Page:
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Fringe Review: A Nightmare On East Hastings: A Comedy

By Livia Belcea on June 15, 2018

Image courtesy of Ottawa Fringe Festival

A Nightmare On East Hastings: A Comedy
by Bill Pats
Bessie-Jean Productions

60 min / Comedy, Solo, Storytelling / Mature

Bill Pats moved from Winnipeg to Vancouver’s notoriously dangerous and poor Downtown Eastside neighbourhood, after a criminal conviction and a broken relationship. Single, suicidal and teetering on hopelessness, he rents out a small Single Room Occupancy (SRO) unit and starts to rebuild his life. After working a few hospitality and acting gigs, he secures a position as the property manager of the building he lives in. By vividly recalling personal anecdotes from his time managing the SROs, Bill offers the audience a rare, uncensored account of what it’s like to live in one of Canada’s worse neighbourhoods. From having to remove pests and vermin to trying to help young people struggling with mental health and addiction problems to facing criminals and even death, Bill got a lot more than he signed up for as a building manager.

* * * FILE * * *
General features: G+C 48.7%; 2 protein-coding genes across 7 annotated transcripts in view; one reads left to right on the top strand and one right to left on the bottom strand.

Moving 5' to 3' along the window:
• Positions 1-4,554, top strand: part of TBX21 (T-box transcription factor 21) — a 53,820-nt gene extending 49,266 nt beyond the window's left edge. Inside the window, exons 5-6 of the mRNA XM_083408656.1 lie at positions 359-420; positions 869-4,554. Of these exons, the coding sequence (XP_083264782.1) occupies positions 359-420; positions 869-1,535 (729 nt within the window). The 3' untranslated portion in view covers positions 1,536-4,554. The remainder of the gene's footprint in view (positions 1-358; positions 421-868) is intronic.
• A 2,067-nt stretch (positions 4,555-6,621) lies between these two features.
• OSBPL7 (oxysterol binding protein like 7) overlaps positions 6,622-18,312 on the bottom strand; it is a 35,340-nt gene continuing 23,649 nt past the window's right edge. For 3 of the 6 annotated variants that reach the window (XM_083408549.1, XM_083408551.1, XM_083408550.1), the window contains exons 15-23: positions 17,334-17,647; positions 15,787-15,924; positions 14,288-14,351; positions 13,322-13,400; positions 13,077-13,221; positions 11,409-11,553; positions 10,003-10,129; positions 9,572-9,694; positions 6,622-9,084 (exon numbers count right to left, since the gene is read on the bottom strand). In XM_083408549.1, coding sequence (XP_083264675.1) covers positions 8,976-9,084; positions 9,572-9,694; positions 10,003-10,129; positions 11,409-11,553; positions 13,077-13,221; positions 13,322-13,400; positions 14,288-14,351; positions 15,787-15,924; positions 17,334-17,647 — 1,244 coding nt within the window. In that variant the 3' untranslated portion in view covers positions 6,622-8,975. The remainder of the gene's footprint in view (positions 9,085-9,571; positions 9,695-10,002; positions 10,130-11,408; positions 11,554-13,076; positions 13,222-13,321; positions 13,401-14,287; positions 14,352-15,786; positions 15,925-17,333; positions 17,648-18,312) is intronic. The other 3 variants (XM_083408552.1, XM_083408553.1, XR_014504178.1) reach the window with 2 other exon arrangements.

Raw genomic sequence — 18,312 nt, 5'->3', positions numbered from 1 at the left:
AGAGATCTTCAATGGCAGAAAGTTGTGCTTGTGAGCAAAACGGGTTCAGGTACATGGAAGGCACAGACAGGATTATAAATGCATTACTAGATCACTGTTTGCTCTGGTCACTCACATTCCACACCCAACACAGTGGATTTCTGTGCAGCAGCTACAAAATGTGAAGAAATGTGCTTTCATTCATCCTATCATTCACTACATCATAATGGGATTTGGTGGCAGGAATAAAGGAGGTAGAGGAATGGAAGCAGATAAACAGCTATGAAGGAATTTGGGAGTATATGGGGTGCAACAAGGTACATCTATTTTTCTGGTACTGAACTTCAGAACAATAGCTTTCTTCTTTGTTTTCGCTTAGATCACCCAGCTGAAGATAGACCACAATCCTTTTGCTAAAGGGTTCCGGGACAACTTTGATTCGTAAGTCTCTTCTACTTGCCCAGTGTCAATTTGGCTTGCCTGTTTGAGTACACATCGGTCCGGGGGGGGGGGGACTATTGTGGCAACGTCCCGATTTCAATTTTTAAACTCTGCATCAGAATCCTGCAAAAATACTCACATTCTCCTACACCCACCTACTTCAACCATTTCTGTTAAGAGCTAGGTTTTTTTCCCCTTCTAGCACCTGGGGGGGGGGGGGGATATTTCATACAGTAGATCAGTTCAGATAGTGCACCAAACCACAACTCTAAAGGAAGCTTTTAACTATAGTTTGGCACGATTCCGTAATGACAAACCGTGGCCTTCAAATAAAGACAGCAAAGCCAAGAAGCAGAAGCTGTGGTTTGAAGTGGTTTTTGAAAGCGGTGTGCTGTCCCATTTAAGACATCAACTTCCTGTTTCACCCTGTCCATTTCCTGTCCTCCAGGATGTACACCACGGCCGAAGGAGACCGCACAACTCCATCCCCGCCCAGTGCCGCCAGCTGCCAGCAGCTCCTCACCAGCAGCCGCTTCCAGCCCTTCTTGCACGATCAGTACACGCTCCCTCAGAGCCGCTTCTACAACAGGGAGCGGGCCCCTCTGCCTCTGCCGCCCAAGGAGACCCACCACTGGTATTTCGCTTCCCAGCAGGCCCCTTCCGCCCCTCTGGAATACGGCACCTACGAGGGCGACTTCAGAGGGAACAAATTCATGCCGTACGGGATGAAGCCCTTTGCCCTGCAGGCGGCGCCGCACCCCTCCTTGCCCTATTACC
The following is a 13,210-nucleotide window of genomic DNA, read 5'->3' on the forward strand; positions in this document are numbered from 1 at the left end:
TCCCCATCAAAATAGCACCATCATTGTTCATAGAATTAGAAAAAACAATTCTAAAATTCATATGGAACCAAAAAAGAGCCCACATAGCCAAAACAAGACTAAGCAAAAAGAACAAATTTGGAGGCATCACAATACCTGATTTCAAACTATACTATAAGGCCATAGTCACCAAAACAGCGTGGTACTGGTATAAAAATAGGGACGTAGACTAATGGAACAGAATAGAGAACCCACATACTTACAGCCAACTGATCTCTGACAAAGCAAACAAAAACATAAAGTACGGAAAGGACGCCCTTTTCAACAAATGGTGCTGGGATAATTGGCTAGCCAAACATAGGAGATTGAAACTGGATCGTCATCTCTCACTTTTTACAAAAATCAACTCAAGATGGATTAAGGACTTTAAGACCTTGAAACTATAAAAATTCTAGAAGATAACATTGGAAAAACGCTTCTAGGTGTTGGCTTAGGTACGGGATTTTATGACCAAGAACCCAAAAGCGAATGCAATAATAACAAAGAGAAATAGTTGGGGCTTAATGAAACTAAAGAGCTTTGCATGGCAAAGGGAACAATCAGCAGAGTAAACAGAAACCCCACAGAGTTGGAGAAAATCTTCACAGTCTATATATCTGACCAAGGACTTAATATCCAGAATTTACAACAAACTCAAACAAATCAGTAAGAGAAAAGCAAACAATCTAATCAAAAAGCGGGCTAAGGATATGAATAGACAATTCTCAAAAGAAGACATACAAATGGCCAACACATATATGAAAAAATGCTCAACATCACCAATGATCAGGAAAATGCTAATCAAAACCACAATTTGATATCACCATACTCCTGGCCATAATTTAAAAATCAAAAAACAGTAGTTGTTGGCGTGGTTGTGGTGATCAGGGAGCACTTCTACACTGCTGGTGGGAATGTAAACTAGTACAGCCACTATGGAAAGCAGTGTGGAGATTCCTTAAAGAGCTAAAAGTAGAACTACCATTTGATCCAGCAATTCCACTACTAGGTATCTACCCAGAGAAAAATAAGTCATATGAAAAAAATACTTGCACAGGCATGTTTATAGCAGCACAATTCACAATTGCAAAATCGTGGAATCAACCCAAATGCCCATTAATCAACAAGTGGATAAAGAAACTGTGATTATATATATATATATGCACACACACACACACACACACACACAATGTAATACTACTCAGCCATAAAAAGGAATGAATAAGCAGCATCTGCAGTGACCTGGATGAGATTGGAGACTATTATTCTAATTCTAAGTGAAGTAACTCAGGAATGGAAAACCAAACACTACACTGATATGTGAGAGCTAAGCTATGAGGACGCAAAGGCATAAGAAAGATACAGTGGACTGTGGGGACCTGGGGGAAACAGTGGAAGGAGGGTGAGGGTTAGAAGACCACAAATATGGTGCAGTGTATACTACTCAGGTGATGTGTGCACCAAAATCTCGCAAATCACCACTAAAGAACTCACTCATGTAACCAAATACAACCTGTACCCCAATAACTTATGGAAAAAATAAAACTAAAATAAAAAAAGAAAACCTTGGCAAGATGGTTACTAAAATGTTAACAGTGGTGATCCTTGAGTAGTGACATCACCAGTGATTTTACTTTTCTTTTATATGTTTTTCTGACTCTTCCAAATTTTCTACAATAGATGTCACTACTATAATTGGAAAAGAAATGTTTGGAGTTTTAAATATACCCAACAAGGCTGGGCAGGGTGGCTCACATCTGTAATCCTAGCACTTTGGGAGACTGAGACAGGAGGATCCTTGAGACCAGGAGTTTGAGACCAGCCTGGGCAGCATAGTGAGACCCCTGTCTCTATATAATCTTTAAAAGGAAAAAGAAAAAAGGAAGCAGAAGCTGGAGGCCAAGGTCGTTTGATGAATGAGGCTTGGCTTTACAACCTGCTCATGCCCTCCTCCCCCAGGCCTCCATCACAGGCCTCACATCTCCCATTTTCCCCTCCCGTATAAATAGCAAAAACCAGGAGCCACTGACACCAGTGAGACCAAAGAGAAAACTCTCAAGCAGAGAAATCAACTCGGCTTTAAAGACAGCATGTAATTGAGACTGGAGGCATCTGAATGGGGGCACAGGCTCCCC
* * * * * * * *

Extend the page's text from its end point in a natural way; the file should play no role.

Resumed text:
Through his experience dealing with drugs, crime, poverty, prostitution, misery and police, Bill seems to find a renewed sense of self and purpose in life, which lead him to stand before audiences and expose parts of Canadian society most of us will never see.

A good storyteller, Bill captivates his audience best when he recalls the stories that hold a large emotional space for him. The flow and structure of the story is disturbed throughout the performance, and the comedic aspect eluded me. Sure, there are jokes here and there, but the general mood of the performance and particularly the storyline will not necessarily elicit laughter.

The show is true to its name and just like Vancouver’s Downtown Eastside, A Nightmare on East Hastings is dark and rough around the edges. Nonetheless, it is so raw, expressive and unedited that it succeeds at delivering a powerful and desperate message that illustrates Vancouver’s serious drug, crime and homelessness problems, and the stories of the people who are weaved within their fabric.

The show contains vulgar language and graphic descriptions that may offend some audience members and trigger memories of traumatic events. If you’re up for all this, Bill’s fascinating story is worth hearing, and will undoubtedly have you reflect on social and political issues we often tend to ignore.


A Nightmare On East Hastings by Bill Pats is being performed at LIVE! on Elgin (220 Elgin St) until Sunday June 24, 2018. Tickets Cost $12. Visit ottawafringe.com for the schedule and box office info.


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